Applying Google's Testing Methodology to Functional Domain-Driven Design For Scalable Testing

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Applying Google's Testing Methodology to Functional Domain-Driven Design For Scalable Testing

Anthony Manning-Franklin's photo
Anthony Manning-Franklin
·May 8, 2022·

12 min read

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Table of contents

Recently I wrote an article about applying Functional Programming to Domain-Driven Design. One of the key benefits of that approach is improved testability, but we didn't get to delve into it too deeply.

In this article, we will consider what factors make an automated test suite great. We will bring together a lot of ideas from Software Engineering at Google. Whenever I refer to "Google" in this article, I am referring to the authors' depiction of Google's engineering practices in the book.

I will also translate some of Google's testing methodology to TypeScript. We will then see how it fits with Functional Domain-Driven Design (fDDD).

Good Test, Bad Test

Let's start by defining what a good or bad test suite is.

There are five dimensions we can use to consider the quality of our tests. These are brittleness, flakiness, speed, and readability. In the same sense that optimising outside the bottleneck is wasteful, the metric a team needs to focus on improving is whichever one is worst at any given time.

Brittleness (Durability)

A test is considered brittle when it breaks due to unrelated changes. If you have ever changed a small piece of code as part of a (supposedly) simple ticket and wound up failing scores of seemingly unrelated test cases, you have experienced the frustration of brittle tests.

Good tests should be updated less frequently, while bad tests sap productivity with needless changes. Measuring how often tests are changed can be an effective way of finding brittle tests.

Flakiness (Reliability)

A flaky test is a non-deterministic test. That is to say; sometimes it fails despite neither the code nor the test changing. When tests are flaky, our continuous integration and deployment pipelines suffer from unnecessary re-runs, our lead time for changes grows unnecessarily, and worst of all, engineers pay less attention to the tests.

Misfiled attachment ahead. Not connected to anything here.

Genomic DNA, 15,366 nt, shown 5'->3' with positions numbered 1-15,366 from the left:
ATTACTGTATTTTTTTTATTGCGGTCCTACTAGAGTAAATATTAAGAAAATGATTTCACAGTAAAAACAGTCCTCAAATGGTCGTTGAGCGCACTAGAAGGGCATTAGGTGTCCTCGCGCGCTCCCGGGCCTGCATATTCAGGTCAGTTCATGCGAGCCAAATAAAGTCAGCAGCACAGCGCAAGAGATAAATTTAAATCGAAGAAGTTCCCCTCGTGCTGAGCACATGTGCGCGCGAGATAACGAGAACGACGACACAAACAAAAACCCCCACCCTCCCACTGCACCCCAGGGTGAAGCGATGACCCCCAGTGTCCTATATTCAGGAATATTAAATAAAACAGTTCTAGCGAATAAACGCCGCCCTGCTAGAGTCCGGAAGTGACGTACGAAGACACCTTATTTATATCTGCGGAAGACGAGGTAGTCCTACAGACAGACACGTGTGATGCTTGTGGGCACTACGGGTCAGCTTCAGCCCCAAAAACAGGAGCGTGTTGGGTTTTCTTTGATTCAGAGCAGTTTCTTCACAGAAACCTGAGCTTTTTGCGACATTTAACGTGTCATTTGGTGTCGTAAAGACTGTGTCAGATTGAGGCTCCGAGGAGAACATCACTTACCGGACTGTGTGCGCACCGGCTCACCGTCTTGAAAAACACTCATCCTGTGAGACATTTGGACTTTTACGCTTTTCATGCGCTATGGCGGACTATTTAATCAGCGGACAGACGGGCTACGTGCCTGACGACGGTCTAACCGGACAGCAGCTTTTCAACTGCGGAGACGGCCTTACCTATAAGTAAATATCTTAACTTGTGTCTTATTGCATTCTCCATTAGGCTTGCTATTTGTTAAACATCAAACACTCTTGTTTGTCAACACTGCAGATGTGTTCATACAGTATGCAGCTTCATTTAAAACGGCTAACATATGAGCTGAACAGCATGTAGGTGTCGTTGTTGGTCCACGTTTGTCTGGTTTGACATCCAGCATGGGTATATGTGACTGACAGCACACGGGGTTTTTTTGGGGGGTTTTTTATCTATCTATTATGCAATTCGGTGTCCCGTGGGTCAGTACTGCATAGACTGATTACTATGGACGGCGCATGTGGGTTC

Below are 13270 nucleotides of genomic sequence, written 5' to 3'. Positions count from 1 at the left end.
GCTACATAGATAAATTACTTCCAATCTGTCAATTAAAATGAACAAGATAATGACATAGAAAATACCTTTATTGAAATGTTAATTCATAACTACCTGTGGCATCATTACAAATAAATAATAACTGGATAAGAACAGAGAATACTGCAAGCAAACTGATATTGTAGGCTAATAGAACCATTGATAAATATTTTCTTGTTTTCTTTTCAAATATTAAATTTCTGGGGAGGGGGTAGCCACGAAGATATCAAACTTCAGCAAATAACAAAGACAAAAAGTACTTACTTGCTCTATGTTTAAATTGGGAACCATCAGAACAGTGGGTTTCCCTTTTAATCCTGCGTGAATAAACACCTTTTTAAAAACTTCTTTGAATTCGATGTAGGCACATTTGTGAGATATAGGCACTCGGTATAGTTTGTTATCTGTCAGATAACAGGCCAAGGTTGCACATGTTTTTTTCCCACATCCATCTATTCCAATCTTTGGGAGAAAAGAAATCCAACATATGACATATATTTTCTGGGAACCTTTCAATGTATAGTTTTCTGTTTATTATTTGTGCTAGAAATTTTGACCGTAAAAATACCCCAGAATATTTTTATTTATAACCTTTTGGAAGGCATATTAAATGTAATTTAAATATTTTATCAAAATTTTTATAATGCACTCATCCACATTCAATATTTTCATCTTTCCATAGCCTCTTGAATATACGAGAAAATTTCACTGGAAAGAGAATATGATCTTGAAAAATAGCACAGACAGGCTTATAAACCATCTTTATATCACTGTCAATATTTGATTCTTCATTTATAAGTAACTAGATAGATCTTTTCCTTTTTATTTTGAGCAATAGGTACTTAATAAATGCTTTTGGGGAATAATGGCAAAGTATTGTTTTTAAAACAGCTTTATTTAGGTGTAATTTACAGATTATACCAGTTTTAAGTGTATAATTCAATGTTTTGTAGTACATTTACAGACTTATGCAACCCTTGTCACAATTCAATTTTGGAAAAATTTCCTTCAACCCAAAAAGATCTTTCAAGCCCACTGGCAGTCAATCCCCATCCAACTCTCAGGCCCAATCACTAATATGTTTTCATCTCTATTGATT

We can measure flakiness in the number of times we can run a test suite and have it return the same result. That is to say that a test suite that, if I ran it twice, failed once and succeeded once, its flakiness would be 100%. The equation for flakiness percentage is failures / successes

Speed

Tests work best when they can provide real-time feedback as part of an engineer's workflow; The best tests can run in the IDE while the engineer is coding. However, as we will see later, some tests must sacrifice speed to interrogate the subject under test.

Fast tests improve the local development experience, increase the utilisation of tests amongst engineering teams, and improve the lead time to deployment.

Readability

Ultimately our tests need to document expected behaviour for other engineers to read. Since the best tests are updated the least, they will likely be read many more times than they are written. The best tests are clear, concise, and simple. Each test should only test one behaviour. The prerequisites, action, and expected result should be clearly expressed such that even someone unfamiliar with the code can understand the test.

A good litmus test for test cases can be checking if a non-technical stakeholder such as the Product Manager understands them.

Accuracy

It's great having durable, reliable, fast, and readable tests, but it is all for naught if the tests continue passing when the system's behaviour changes in a breaking way. However, accuracy doesn't become a focus for many teams because they struggle with the other dimensions of testing. Most teams only write example-based tests, which have the least accuracy, but other methods such as property-based testing and mutation testing can help ensure that our tests are rigorous and improve their accuracy.

Big Test, Little Test

While most people consider tests in terms of unit, integration, and end-to-end tests, Google has a more precise hierarchy of tests: Small, medium, and large. But what do these classifications mean? They might sound subjective, but they each have a specific objective definition.

Small Tests

Google's rules for small tests are:

  • The test must run on one thread on one machine
  • The test must not use sleep
  • The test cannot perform I/O
  • The test cannot make blocking/async calls

In TypeScript, these translate to:

  • The test must run in one Node process
  • The test must run synchronously: it cannot use async/await/promises
  • It must run in a single tick of the event loop (this means no using setTimeout or setInterval for side-effects)
  • The test cannot perform I/O (it cannot use synchronous file-system access, for example)

I would also add two more constraints:

  • The test must not utilise system time
  • The test must not utilise pseudo-random number generators or randomness of any kind

In practical terms, this rules out testing against a database, mocking asynchronous systems (a cause of much brittleness AND inaccuracy), and even starting an Express server in the test suite.